The burning bush is where we are called out. God knows who we are, and how we are tempted to slide back into our comfortable lives of sheep-herding and goat-tending.  But at the burning bush, when people are dying and God calls you to act, prayer and refuge in personal holiness are not an acceptable retreat.  God knows that Moses is far from perfect.  He is a murderer and a coward, and not a very good public speaker, either. There are a multitude of excuses to be offered, but none are sufficient to disqualify him.

With every stammer of Moses, God repeats, “I Am; I Will Be.” And it is there we find our answer.   Remember God’s name: I AM. God’s name is existence itself, a declaration of life.  Do you really think a God like that will give any ground to the power of death?

If you have seen the flames and know the name of the one who calls you, if you admit this ground is holy, then you have no refuge in excuses. Yours is the voice God will use.

Such is the power of naming.

Followers of Christ’s way:  the road does not end with death on a Holy Friday, or with lament on an empty Saturday. The road doesn’t even end with a glorious Sunday on which Resurrection is proclaimed. The road doesn’t end.

One of the earliest names for Christians was “followers of the way.”  We are disciples – students; and apostles – messengers.  If we are serious about our Christianity, then we proclaim life in the face of death; abundance in the face of scarcity, freedom in the face of enslaving powers that would oppress and impoverish God’s children.  We allow ourselves to be broken open and poured out for the sake of the world.  We do this, not under our own power, but rooted in the power of the one who sends us.   We are given God’s name that we might use it in times of need.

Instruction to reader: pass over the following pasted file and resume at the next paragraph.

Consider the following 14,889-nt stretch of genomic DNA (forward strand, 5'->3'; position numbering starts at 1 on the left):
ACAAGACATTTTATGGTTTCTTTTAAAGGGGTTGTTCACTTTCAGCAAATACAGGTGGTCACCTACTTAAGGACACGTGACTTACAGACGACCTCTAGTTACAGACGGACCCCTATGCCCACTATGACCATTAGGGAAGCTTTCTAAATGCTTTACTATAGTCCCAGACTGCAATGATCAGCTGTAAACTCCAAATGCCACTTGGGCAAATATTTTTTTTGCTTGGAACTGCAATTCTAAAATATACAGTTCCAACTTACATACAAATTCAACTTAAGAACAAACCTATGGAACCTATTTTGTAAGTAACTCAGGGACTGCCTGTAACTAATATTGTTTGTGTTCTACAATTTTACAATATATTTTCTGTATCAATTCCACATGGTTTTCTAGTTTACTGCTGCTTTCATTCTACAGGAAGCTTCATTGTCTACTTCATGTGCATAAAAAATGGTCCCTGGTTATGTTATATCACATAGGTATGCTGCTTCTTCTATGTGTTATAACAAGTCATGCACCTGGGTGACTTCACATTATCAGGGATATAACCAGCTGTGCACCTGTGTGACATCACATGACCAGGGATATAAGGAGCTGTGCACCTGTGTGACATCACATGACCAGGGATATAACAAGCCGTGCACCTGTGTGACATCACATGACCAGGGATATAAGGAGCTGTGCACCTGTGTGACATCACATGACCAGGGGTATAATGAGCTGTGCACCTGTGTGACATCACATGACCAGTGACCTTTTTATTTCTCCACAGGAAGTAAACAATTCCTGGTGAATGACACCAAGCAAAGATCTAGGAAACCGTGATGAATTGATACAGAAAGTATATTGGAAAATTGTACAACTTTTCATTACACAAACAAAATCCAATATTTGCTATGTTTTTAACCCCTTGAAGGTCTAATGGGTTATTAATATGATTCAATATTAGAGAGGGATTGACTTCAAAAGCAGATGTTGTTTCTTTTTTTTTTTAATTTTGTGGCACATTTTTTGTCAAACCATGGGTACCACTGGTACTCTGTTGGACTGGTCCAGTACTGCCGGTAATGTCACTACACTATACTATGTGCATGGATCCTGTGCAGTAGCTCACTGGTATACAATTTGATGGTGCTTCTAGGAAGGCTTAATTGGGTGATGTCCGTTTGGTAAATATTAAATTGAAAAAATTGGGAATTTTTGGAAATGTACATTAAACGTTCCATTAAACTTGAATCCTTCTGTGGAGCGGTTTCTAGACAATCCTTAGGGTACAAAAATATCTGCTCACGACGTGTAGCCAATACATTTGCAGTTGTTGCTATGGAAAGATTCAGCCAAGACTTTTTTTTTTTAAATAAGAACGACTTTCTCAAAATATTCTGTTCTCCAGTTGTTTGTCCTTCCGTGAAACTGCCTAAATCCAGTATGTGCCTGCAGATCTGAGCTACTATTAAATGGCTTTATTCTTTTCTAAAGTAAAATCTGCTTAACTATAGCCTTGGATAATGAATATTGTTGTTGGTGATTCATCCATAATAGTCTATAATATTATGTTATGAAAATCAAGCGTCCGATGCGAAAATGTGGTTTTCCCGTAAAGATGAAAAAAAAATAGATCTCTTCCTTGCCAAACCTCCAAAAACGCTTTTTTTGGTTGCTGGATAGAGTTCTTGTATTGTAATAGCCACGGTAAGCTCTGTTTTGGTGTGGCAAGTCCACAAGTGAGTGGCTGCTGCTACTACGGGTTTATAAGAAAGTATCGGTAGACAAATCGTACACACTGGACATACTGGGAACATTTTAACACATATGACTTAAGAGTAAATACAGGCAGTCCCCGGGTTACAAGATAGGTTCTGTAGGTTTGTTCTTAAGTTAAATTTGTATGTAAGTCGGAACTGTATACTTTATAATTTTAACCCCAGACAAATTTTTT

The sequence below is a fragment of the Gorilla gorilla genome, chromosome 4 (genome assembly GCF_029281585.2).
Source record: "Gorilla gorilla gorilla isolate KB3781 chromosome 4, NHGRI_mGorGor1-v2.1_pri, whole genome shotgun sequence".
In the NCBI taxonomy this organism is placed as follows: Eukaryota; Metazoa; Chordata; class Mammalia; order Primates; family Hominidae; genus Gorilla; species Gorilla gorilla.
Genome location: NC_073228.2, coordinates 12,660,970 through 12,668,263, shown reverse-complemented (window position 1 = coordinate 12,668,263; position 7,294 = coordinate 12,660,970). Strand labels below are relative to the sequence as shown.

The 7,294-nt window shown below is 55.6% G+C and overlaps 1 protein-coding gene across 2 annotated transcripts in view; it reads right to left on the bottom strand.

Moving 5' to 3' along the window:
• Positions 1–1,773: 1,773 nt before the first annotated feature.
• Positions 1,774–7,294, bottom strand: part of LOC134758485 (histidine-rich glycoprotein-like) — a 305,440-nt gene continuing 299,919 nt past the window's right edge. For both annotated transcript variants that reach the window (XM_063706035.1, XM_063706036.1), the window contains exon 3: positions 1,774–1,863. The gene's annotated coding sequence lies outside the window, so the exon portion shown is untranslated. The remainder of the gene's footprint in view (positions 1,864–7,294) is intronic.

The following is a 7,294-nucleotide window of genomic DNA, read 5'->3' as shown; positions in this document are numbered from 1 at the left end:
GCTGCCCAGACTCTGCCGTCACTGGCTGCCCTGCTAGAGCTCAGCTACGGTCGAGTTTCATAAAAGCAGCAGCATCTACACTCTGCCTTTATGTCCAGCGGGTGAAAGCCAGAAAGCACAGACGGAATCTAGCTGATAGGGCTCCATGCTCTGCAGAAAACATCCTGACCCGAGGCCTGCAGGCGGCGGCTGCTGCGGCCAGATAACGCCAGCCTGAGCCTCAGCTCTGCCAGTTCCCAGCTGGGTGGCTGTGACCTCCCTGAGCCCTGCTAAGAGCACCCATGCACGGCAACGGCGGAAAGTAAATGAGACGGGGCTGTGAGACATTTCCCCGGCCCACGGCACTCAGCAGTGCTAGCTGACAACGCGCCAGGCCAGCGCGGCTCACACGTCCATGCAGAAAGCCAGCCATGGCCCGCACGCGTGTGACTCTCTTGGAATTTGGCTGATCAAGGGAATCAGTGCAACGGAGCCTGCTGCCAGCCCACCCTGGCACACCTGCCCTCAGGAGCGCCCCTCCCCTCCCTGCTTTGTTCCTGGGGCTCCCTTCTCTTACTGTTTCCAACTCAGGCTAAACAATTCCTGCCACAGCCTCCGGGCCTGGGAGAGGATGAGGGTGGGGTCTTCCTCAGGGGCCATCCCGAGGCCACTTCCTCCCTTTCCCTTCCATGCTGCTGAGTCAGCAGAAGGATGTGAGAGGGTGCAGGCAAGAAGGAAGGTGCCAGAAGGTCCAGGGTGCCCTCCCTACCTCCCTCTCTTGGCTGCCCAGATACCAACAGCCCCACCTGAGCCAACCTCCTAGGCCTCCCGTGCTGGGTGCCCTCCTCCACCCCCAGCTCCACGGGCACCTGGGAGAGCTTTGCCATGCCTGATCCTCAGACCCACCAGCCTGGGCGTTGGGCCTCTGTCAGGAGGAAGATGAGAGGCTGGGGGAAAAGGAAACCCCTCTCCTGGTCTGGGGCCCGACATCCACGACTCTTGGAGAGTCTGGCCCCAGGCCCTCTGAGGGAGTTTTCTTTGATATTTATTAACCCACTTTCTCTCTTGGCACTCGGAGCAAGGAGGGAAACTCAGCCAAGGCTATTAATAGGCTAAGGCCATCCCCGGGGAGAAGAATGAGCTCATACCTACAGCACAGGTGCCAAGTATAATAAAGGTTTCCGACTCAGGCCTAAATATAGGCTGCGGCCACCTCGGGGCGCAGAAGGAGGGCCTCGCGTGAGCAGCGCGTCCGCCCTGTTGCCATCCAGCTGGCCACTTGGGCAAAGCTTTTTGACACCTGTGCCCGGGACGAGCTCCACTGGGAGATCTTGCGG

If we believe in these things, then we pray without ceasing, and write without ceasing, and walk and speak without ceasing.  We stand alongside the grieving, bearing witness to the temporary dominion of death, and we confront the powerful, demanding to know why human life is being sacrificed for financial gain.

We say to the ones who walk in the halls of power, enough with these damn sermons about gun violence.  Deliver us from your excuses and your platitudes.  There are solutions and we demand them.

Moses, you have been called to action by a voice from a burning bush.  There is nothing about this which will be comfortable.

So make politicians uncomfortable.  Moses had to do a lot of badgering of Pharaoh to become more than a joke to the political elite.  Show up at campaign rallies and media events and office hours and ask how many people have to die before these policymakers take action.

If we are serious about this Christian thing, maybe we become single issue voters. Refuse to vote for a politician who will not take a stand on this, and let them know. Shift investments away from funds which support the machinery of death -- the guns and the bombs and the drones.  Begin the de-funding of war, both domestic and foreign.

If we are serious about this Jesus thing, we bring these issues up in polite conversation. Don’t be timid.  Make sure everyone knows your feelings: bring it up with your card club, your book club, your coffee klatsch, your curling and hunting and football-watching buddies. You do not know how many opinions you may sway.

We have been given the name, Christian.  We need no longer tolerate a culture of death, the worship of the gun and the sacrifice of untold numbers on the altar of violence.

Dear ones, you want to know how you are being called to use your gifts?  It is ever and always to challenge the dominion of death. This is the work of Christ, who came in the name of abundant life. We have not been given a spirit of fear, but of power, and love, and self-control. When we speak on the side of life, the Holy One will be with us. God will give us the words to say.


Preached on 10/4/15 at McFarland UCC.  Text: Exodus  2:23-25, 3:1-15.  Statistics from and  Photo copyright: bennymarty / 123RF Stock Photo